Gypsum is perhaps the most important additive required for constant compost quality. It fulfils a multitude of functions: It lowers the pH binds fatty substances in the compost lowers the sensitivity to ammonia at the moment of inoculation and buffers oxalic acid during mycelium growth. In short, it stabilises and corrects compost so that if the composting process is not progressing optimally, you can still produce good compost. Nothing but praise for gypsum! As ever there's a catch.
To achieve the positive effects mentioned above, no more than 22 kg gypsum (100% dm) per 1000 kg phase I compost is required. As gypsum is not expensive, the moisture content varies from 5-30% it is often pre-mixed with chicken manure. As it is assumed that too large quantities do no damage, there can be huge differences in the amount of gypsum added at various composting companies.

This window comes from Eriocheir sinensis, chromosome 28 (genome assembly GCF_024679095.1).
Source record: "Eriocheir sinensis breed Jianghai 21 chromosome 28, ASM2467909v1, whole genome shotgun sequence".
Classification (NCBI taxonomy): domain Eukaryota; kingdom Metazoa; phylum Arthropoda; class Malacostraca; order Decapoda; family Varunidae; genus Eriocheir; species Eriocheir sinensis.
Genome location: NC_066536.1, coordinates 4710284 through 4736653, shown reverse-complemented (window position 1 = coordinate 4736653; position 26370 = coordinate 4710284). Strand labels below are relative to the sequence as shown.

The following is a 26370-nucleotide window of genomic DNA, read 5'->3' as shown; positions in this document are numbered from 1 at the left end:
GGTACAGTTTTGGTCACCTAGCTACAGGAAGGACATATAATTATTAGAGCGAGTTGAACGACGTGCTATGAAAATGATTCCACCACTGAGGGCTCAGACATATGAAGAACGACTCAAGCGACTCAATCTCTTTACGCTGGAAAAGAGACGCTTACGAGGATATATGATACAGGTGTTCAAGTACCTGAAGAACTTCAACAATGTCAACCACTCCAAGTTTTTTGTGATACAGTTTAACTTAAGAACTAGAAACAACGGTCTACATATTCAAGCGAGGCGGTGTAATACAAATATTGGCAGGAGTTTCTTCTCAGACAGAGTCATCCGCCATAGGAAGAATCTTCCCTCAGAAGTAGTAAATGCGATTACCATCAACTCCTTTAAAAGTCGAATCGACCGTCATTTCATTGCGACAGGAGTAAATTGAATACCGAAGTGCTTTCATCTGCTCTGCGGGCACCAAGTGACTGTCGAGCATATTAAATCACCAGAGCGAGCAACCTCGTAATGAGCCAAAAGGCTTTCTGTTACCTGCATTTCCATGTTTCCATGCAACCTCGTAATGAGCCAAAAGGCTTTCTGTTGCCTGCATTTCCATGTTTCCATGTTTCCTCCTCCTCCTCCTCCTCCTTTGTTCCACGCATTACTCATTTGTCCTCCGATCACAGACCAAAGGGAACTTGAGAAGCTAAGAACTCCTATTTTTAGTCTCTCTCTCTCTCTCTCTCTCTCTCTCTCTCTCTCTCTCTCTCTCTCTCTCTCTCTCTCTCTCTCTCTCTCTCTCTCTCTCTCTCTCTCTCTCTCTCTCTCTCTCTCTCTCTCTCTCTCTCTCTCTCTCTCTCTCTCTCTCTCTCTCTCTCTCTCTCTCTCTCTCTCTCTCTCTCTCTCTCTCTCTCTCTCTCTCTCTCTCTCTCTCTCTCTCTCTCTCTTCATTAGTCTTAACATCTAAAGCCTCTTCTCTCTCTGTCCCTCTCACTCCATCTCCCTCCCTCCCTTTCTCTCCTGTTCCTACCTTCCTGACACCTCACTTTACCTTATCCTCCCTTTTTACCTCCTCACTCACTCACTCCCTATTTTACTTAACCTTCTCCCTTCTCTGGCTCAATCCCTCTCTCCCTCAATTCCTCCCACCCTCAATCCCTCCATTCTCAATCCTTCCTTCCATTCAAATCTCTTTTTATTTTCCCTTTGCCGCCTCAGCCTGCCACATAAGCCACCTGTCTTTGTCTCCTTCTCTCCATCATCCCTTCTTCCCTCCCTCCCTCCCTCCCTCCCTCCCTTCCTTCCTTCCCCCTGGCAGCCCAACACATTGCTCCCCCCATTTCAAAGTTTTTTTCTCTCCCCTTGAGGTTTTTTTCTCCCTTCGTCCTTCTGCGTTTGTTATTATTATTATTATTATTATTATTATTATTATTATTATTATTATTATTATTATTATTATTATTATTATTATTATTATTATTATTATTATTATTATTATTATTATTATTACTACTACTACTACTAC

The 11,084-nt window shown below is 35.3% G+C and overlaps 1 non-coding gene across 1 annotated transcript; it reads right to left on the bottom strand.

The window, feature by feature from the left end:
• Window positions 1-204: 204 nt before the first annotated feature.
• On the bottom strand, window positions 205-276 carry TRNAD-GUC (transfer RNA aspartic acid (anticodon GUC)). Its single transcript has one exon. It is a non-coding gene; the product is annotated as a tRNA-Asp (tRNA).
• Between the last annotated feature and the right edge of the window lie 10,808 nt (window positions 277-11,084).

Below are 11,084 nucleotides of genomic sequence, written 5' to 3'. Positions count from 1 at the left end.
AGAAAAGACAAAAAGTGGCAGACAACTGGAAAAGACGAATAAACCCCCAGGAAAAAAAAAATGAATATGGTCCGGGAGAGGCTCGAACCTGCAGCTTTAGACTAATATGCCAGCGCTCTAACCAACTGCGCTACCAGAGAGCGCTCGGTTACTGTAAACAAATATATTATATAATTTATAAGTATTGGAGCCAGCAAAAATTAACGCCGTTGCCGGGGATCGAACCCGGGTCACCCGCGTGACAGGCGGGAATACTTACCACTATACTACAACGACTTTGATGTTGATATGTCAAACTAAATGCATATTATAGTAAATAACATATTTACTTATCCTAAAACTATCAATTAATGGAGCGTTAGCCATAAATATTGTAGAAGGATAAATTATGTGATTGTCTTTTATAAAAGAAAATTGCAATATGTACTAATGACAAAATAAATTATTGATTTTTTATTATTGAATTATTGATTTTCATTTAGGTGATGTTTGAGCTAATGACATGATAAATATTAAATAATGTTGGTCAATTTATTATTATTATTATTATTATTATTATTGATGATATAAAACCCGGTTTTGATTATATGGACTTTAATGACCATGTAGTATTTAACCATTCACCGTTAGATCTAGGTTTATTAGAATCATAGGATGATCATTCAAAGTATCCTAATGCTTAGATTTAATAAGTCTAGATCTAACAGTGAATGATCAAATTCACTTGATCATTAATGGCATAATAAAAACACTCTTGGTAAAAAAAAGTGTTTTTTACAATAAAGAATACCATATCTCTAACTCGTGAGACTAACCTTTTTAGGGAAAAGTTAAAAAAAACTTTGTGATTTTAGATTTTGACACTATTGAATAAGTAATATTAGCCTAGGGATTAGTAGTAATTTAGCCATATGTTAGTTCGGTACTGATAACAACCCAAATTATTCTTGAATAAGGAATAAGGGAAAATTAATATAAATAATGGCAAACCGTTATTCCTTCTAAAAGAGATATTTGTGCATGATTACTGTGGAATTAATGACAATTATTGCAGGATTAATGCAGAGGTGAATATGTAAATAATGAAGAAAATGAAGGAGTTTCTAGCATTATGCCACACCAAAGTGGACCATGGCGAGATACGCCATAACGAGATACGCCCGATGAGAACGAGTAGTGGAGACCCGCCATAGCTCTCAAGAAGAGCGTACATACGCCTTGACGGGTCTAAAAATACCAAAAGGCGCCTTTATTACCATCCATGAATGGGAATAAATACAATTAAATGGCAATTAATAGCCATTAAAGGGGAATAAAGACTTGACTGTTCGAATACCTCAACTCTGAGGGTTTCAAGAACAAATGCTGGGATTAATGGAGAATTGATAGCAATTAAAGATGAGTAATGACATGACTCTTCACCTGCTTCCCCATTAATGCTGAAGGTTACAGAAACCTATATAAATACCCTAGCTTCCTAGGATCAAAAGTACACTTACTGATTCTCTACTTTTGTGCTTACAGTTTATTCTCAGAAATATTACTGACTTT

Too much gypsum does have a damaging effect as far as I'm concerned. The effectiveness of gypsum is 100% 1kg of gypsum stays 1kg throughout the composting process. So as a composter, you can increase profits by using it. However mushrooms don't grow on gypsum but on organic matter Simply stated if you have compost with a high ash content caused by (too much) gypsum, then the mushrooms have less organic matter available and mushroom production per ton of compost is lower. It’s also difficult to reach the optimal moisture content as the water in compost is compounded by organic matter and not by ash So dose enough gypsum but avoid overdosing!
Con Hermans, AdVisie ‘The mushroom cultivation advisors’